Persecution and the Church: Past and Present

Greg Strand – January 29, 2016 Leave a comment

We no longer live in a culture that is heavily influenced by Christian values and mores. Many in the culture are becoming antagonistic to Christians.

This is not the first time Christians have experienced trials and persecution. To be sure, there are variations of persecutions, and there is a spectrum. What Christians in the west experience today is persecution, but it is nothing to what Christians in other countries face: martyrdom – death because they are Christians. Even though the history of the Christian church is littered with reminders of persecution, it is new to those Christians living now. There has been a significant shift culturally in the past 25 years.

But this is the climate in which the early Christians lived and in which the proclamation of the gospel spread, resulting in the transformation of lives. This is not a time to bemoan what is, or to expect what is not. Rather, it is to live in peace as we trust in and rest upon the Lord Jesus Christ as he has overcome the world, and it is to have hope in the midst of the tribulation. I think of Jesus’ words: “I have said these things to you, that in me you may have peace. In the world you will have tribulation. But take heart; I have overcome the world” (Jn. 16:33).

I include links to a few conferences held recently that address this important topic.

The first one I mention is the EFCA Theology Conference 2014 on the theme, Christian Faithfulness in a Changing Culture. This was an attempt to frame the issues related to our changing culture, and how we seek to live faithfully as Christians and as the church of Jesus Christ in this changing culture. Even though this conference was held in 2014, there has been much that has changed culturally since that time.

The second one is the Andrew Fuller Conference, held at the Southern Baptist Theological Seminary last fall: Persecution and the Church. The topics include the following:

  • Persecution in Revelation (Tom Schreiner)
  • Persecution and Paul (Brian Vickers)
  • Roman Persecution of the Ancient Church (Bryan Litfin)
  • The Persecution of Anabaptists (Jason Duesing)
  • Baptists and Persecution in Virginia (Steve Weaver)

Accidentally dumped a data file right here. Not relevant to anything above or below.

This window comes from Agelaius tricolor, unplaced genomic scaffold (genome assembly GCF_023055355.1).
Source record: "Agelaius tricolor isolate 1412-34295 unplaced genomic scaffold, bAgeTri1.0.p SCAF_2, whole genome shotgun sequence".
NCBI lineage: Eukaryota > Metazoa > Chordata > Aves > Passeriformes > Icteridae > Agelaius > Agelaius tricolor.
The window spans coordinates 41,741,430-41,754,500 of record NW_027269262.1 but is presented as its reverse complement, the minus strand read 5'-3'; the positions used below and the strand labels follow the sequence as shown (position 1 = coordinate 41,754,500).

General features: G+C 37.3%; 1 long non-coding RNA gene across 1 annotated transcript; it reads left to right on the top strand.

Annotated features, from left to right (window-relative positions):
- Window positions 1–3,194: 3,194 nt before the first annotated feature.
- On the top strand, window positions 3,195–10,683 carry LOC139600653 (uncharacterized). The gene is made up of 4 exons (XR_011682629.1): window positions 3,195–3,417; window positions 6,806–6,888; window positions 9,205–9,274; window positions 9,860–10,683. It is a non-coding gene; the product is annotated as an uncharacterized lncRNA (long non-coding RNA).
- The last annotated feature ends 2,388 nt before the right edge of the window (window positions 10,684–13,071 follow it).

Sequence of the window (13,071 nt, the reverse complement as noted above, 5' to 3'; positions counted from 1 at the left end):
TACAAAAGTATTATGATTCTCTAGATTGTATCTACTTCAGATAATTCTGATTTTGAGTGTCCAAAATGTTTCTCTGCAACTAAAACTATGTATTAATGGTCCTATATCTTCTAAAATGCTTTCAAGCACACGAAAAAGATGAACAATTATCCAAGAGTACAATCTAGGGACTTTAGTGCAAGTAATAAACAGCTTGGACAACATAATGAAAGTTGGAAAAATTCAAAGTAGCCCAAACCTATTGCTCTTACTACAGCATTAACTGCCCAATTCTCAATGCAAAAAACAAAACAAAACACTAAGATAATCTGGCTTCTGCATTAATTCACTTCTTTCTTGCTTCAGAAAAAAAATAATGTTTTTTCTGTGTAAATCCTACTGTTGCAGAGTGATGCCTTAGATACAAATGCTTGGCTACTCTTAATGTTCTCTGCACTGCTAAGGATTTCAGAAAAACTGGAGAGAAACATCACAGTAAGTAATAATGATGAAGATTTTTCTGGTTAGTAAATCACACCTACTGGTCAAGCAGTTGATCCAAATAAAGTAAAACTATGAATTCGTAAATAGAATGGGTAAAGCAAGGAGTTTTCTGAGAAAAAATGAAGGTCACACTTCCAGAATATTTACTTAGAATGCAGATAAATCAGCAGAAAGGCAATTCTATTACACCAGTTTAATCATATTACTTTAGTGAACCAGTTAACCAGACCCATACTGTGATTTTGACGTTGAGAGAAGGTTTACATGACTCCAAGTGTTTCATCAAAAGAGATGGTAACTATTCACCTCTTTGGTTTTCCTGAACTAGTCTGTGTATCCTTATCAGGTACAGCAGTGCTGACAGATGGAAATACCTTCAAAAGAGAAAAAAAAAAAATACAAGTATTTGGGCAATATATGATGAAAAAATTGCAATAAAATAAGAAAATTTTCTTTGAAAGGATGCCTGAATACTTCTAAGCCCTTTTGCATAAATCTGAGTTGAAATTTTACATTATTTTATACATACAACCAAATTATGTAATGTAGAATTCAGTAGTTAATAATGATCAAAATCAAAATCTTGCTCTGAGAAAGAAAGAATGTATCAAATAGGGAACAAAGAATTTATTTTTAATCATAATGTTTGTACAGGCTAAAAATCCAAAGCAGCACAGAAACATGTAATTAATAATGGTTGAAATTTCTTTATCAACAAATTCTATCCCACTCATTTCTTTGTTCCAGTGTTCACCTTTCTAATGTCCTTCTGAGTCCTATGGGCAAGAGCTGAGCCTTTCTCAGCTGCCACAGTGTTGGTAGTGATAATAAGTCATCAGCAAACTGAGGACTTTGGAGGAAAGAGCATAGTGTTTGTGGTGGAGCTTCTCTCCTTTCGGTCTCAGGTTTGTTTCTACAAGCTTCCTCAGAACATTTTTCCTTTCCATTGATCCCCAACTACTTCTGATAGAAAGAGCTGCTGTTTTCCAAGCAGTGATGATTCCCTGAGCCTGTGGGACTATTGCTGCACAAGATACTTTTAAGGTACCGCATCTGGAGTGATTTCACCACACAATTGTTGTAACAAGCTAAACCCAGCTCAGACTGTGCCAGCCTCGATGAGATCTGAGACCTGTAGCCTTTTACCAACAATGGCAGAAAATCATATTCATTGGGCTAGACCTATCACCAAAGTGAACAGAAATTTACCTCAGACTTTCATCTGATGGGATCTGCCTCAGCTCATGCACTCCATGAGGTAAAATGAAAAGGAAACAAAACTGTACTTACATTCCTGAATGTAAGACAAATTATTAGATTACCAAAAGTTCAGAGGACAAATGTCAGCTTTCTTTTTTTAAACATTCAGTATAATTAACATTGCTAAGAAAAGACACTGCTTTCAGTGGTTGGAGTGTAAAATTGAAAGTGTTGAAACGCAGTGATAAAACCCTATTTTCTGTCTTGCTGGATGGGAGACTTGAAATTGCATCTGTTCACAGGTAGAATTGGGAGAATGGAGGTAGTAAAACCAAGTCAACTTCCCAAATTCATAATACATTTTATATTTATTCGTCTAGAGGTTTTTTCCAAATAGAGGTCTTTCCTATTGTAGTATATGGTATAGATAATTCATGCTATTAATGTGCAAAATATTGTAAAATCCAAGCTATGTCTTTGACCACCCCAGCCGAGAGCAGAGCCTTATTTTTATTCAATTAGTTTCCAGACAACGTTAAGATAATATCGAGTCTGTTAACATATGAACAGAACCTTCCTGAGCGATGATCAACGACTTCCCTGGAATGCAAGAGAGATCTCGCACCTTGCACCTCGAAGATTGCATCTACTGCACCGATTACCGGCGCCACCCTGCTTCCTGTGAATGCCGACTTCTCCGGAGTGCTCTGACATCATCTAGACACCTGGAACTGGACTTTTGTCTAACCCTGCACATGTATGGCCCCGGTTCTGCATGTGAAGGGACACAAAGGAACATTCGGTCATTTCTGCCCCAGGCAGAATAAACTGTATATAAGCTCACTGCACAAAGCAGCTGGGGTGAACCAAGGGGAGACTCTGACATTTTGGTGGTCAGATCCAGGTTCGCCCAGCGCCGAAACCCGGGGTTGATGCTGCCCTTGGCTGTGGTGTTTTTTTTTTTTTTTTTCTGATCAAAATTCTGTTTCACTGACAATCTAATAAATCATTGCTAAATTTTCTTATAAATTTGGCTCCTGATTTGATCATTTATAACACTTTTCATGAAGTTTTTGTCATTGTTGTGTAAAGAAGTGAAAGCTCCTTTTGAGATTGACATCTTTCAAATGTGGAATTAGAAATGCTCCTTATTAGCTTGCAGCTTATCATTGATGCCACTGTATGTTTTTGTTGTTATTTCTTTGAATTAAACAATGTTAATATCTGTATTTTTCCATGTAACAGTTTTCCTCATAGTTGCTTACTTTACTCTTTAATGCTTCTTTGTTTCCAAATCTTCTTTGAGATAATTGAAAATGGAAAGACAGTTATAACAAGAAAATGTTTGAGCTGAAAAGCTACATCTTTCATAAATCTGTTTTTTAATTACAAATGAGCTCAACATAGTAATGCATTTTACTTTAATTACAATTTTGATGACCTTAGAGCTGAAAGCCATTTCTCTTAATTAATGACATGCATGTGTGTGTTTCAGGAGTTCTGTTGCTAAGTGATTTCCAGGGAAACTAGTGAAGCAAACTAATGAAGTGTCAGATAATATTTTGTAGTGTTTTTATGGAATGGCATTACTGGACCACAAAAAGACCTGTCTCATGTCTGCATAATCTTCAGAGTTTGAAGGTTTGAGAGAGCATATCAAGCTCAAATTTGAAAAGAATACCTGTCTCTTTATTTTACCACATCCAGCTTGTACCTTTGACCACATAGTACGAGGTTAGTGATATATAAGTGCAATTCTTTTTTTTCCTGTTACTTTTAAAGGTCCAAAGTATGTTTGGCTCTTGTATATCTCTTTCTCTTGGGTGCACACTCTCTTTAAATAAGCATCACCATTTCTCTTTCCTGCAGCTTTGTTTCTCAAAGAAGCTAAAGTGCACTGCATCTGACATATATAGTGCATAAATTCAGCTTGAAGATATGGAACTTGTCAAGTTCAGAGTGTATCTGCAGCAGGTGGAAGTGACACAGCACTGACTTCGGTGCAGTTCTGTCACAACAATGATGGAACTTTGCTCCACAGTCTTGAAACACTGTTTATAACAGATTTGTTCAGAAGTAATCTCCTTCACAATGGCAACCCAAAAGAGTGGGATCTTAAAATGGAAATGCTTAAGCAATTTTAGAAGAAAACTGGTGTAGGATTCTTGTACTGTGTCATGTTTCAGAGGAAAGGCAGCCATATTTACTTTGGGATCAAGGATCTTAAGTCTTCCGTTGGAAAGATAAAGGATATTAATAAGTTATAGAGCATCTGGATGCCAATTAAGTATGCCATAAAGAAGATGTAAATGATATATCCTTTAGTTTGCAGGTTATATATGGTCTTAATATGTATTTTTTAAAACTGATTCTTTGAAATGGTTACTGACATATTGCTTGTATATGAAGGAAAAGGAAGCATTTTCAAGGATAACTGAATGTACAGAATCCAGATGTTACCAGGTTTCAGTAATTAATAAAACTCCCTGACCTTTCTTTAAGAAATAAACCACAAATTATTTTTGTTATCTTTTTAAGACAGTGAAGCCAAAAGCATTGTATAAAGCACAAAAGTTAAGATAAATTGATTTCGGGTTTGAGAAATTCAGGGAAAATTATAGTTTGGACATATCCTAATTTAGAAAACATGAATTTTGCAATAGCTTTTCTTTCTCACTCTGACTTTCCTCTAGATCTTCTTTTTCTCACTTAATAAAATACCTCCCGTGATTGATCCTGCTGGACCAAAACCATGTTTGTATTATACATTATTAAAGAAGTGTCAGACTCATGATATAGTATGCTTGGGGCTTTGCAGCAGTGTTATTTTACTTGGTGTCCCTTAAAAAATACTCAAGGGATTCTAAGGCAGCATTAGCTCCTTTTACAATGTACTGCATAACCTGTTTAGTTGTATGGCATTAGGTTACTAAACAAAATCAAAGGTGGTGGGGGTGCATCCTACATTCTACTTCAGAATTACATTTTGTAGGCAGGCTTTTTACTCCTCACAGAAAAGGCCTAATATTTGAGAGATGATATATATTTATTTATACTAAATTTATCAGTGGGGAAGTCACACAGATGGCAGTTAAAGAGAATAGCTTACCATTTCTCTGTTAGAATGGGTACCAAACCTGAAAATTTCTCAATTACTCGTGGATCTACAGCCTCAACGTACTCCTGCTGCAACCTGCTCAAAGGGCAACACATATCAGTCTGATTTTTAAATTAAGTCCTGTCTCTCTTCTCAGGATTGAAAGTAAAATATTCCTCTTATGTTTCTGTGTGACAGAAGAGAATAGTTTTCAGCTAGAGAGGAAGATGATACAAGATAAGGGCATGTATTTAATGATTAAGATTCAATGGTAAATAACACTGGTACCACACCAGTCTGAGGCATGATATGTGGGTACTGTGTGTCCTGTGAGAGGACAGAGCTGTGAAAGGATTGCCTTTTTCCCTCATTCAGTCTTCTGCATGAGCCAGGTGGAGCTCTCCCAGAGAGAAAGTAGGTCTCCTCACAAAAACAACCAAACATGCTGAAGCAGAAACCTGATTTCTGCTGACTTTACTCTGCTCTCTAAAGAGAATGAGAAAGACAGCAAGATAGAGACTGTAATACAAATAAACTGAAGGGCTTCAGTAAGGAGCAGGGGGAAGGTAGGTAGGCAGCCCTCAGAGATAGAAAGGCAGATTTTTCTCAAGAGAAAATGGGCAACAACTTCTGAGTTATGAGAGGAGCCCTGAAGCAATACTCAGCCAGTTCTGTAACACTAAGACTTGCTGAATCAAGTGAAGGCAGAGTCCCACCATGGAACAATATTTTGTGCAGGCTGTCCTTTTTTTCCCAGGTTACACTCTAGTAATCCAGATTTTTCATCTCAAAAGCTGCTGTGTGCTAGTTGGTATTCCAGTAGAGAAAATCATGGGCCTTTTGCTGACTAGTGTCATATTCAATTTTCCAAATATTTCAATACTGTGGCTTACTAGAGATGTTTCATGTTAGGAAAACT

• Communist Persecution of the Church, 1917-1989 (Nathan Finn)
  • Islam and the Persecuted Church in Sub-Saharan Africa (Benjamin Hegeman)

The third one is the Bethlehem Conference for Pastors 2016, just recently completed: Joy Set Before Us: Perseverance and Hope in the Day of Opposition The topics included the following:

  • What Has Jerusalem to Do With America? Lessons from the Book of Acts (Part 1) (Joy Rigney)
  • What Has Jerusalem to Do With America? Lessons from the Book of Acts (Part 2) (Joe Rigney)
  • The Woman from Kentucky (Don Carson)
  • Think It Not Strange: Fiery Trials and the Testimony of Christ (John Piper)
  • How Long, O Lord? Steadying Our Soul in the Midst of the Storm (Don Carson)
  • The Gift of Suffering: The Purpose and Pleasure of God in Persecution (Jason Meyer)
  • Boldness Under Threat: Speaking the Gospel with Clarity as Opposition Grows (Leonce Crump II)
  • Preaching to a Persecuted People: The Pastor as Leader, Comforter, and Guide (John Piper)
  • The Blood of the Martyrs Is Seed: Learning from Missions and for Missions (Tim Keesee)

I commend these helpful resources to you as an aid, to borrow the title of our Theology Conference, to live faithfully by the enabling and transforming power of the Holy Spirit, for the sake of the Lord Jesus Christ, to the glory of God.

Greg Strand

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Affectionately called “Walking Bible” by his youngest daughter, Greg Strand has a ministry history that goes back to 1982. Since that time, he has served in local church ministry in a variety of ministry capacities: youth pastor, associate pastor of adult ministries and senior pastor. He is currently the EFCA's Executive Director of Theology and Credentialing. Greg reads voraciously and never stops learning — a passion reflected in the overflowing bookshelves that spill from his library to multiple offices. And he could tell you about each of those books! His hunger for learning pales in contrast to his great love for God and for teaching the Word of God.

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